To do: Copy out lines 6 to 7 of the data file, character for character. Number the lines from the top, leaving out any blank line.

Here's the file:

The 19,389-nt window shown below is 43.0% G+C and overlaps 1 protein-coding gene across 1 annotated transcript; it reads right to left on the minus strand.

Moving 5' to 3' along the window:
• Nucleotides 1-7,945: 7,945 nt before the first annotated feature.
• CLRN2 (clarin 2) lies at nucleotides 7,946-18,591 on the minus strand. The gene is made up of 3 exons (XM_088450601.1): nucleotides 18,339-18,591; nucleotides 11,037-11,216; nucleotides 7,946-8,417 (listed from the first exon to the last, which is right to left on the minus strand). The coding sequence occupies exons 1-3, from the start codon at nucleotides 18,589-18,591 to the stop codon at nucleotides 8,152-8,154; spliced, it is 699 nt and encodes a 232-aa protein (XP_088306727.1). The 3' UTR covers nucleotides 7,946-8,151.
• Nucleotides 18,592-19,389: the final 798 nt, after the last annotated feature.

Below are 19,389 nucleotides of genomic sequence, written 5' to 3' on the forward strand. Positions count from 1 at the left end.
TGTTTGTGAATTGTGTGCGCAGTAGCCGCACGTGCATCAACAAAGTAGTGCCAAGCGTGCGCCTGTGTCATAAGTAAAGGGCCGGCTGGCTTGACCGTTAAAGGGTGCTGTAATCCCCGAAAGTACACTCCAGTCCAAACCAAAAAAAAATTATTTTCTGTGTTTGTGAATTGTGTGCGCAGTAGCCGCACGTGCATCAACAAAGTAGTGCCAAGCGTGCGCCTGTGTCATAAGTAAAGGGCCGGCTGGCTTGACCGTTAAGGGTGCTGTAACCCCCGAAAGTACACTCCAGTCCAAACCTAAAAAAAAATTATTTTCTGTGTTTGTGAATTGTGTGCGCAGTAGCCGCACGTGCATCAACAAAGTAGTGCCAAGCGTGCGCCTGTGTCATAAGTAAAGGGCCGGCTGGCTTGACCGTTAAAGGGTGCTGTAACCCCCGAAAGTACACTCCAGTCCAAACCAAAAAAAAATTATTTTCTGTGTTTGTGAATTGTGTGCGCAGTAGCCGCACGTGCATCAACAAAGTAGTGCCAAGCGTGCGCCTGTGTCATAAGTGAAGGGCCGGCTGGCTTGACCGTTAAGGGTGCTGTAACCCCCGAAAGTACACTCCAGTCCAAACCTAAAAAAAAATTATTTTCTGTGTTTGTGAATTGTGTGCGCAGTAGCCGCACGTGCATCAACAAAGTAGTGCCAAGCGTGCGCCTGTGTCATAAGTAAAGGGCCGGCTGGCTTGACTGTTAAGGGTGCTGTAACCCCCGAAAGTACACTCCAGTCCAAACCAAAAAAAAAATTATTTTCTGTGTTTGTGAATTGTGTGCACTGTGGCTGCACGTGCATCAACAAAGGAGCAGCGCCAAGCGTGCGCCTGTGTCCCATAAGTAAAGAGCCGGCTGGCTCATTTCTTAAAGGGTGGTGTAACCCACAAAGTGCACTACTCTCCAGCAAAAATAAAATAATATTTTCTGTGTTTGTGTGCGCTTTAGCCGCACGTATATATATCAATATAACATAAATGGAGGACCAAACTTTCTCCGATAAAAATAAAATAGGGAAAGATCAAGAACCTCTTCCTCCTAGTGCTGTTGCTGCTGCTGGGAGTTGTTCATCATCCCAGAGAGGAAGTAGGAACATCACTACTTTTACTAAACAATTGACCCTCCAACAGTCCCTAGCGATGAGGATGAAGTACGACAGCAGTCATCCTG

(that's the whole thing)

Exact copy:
Below are 19,389 nucleotides of genomic sequence, written 5' to 3' on the forward strand. Positions count from 1 at the left end.
TGTTTGTGAATTGTGTGCGCAGTAGCCGCACGTGCATCAACAAAGTAGTGCCAAGCGTGCGCCTGTGTCATAAGTAAAGGGCCGGCTGGCTTGACCGTTAAAGGGTGCTGTAATCCCCGAAAGTACACTCCAGTCCAAACCAAAAAAAAATTATTTTCTGTGTTTGTGAATTGTGTGCGCAGTAGCCGCACGTGCATCAACAAAGTAGTGCCAAGCGTGCGCCTGTGTCATAAGTAAAGGGCCGGCTGGCTTGACCGTTAAGGGTGCTGTAACCCCCGAAAGTACACTCCAGTCCAAACCTAAAAAAAAATTATTTTCTGTGTTTGTGAATTGTGTGCGCAGTAGCCGCACGTGCATCAACAAAGTAGTGCCAAGCGTGCGCCTGTGTCATAAGTAAAGGGCCGGCTGGCTTGACCGTTAAAGGGTGCTGTAACCCCCGAAAGTACACTCCAGTCCAAACCAAAAAAAAATTATTTTCTGTGTTTGTGAATTGTGTGCGCAGTAGCCGCACGTGCATCAACAAAGTAGTGCCAAGCGTGCGCCTGTGTCATAAGTGAAGGGCCGGCTGGCTTGACCGTTAAGGGTGCTGTAACCCCCGAAAGTACACTCCAGTCCAAACCTAAAAAAAAATTATTTTCTGTGTTTGTGAATTGTGTGCGCAGTAGCCGCACGTGCATCAACAAAGTAGTGCCAAGCGTGCGCCTGTGTCATAAGTAAAGGGCCGGCTGGCTTGACTGTTAAGGGTGCTGTAACCCCCGAAAGTACACTCCAGTCCAAACCAAAAAAAAAATTATTTTCTGTGTTTGTGAATTGTGTGCACTGTGGCTGCACGTGCATCAACAAAGGAGCAGCGCCAAGCGTGCGCCTGTGTCCCATAAGTAAAGAGCCGGCTGGCTCATTTCTTAAAGGGTGGTGTAACCCACAAAGTGCACTACTCTCCAGCAAAAATAAAATAATATTTTCTGTGTTTGTGTGCGCTTTAGCCGCACGTATATATATCAATATAACATAAATGGAGGACCAAACTTTCTCCGATAAAAATAAAATAGGGAAAGATCAAGAACCTCTTCCTCCTAGTGCTGTTGCTGCTGCTGGGAGTTGTTCATCATCCCAGAGAGGAAGTAGGAACATCACTACTTTTACTAAACAATTGACCCTCCAACAGTCCCTAGCGATGAGGATGAAGTACGACAGCAGTCATCCTG